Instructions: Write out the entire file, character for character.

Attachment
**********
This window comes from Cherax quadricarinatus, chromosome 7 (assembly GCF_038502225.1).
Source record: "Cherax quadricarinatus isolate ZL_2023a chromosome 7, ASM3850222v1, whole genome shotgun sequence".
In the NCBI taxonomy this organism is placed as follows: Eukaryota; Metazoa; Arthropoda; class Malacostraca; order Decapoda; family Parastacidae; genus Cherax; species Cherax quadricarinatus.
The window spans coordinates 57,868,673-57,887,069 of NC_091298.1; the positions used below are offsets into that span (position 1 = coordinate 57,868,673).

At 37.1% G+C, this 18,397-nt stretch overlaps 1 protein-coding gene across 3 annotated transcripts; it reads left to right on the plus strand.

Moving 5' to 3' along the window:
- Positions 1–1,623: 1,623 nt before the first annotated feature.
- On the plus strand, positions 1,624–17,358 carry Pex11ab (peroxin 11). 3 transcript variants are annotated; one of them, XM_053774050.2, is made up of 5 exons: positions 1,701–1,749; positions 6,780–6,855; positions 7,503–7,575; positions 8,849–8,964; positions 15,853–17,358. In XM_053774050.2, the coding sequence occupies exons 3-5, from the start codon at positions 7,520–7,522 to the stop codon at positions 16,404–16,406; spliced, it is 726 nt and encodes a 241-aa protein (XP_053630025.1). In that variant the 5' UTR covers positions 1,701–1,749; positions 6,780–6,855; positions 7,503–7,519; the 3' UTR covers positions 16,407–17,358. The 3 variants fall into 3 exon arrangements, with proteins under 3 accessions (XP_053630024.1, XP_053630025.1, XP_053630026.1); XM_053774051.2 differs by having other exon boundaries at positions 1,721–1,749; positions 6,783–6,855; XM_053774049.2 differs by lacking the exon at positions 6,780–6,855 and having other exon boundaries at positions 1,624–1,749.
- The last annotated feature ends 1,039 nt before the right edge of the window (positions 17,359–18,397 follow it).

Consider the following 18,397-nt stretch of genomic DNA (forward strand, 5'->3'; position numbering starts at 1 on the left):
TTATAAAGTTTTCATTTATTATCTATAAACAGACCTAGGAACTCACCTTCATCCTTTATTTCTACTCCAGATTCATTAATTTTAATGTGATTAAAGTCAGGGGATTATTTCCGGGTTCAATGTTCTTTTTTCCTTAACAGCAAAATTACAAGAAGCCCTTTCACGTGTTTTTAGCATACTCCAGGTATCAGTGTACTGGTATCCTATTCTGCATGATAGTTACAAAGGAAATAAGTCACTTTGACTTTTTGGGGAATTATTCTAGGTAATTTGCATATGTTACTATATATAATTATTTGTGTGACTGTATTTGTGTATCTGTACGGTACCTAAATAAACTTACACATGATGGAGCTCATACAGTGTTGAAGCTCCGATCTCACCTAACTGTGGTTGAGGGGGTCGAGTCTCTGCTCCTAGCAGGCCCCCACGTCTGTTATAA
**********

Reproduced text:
This window comes from Cherax quadricarinatus, chromosome 7 (assembly GCF_038502225.1).
Source record: "Cherax quadricarinatus isolate ZL_2023a chromosome 7, ASM3850222v1, whole genome shotgun sequence".
In the NCBI taxonomy this organism is placed as follows: Eukaryota; Metazoa; Arthropoda; class Malacostraca; order Decapoda; family Parastacidae; genus Cherax; species Cherax quadricarinatus.
The window spans coordinates 57,868,673-57,887,069 of NC_091298.1; the positions used below are offsets into that span (position 1 = coordinate 57,868,673).

At 37.1% G+C, this 18,397-nt stretch overlaps 1 protein-coding gene across 3 annotated transcripts; it reads left to right on the plus strand.

Moving 5' to 3' along the window:
- Positions 1–1,623: 1,623 nt before the first annotated feature.
- On the plus strand, positions 1,624–17,358 carry Pex11ab (peroxin 11). 3 transcript variants are annotated; one of them, XM_053774050.2, is made up of 5 exons: positions 1,701–1,749; positions 6,780–6,855; positions 7,503–7,575; positions 8,849–8,964; positions 15,853–17,358. In XM_053774050.2, the coding sequence occupies exons 3-5, from the start codon at positions 7,520–7,522 to the stop codon at positions 16,404–16,406; spliced, it is 726 nt and encodes a 241-aa protein (XP_053630025.1). In that variant the 5' UTR covers positions 1,701–1,749; positions 6,780–6,855; positions 7,503–7,519; the 3' UTR covers positions 16,407–17,358. The 3 variants fall into 3 exon arrangements, with proteins under 3 accessions (XP_053630024.1, XP_053630025.1, XP_053630026.1); XM_053774051.2 differs by having other exon boundaries at positions 1,721–1,749; positions 6,783–6,855; XM_053774049.2 differs by lacking the exon at positions 6,780–6,855 and having other exon boundaries at positions 1,624–1,749.
- The last annotated feature ends 1,039 nt before the right edge of the window (positions 17,359–18,397 follow it).

Consider the following 18,397-nt stretch of genomic DNA (forward strand, 5'->3'; position numbering starts at 1 on the left):
TTATAAAGTTTTCATTTATTATCTATAAACAGACCTAGGAACTCACCTTCATCCTTTATTTCTACTCCAGATTCATTAATTTTAATGTGATTAAAGTCAGGGGATTATTTCCGGGTTCAATGTTCTTTTTTCCTTAACAGCAAAATTACAAGAAGCCCTTTCACGTGTTTTTAGCATACTCCAGGTATCAGTGTACTGGTATCCTATTCTGCATGATAGTTACAAAGGAAATAAGTCACTTTGACTTTTTGGGGAATTATTCTAGGTAATTTGCATATGTTACTATATATAATTATTTGTGTGACTGTATTTGTGTATCTGTACGGTACCTAAATAAACTTACACATGATGGAGCTCATACAGTGTTGAAGCTCCGATCTCACCTAACTGTGGTTGAGGGGGTCGAGTCTCTGCTCCTAGCAGGCCCCCACGTCTGTTATAA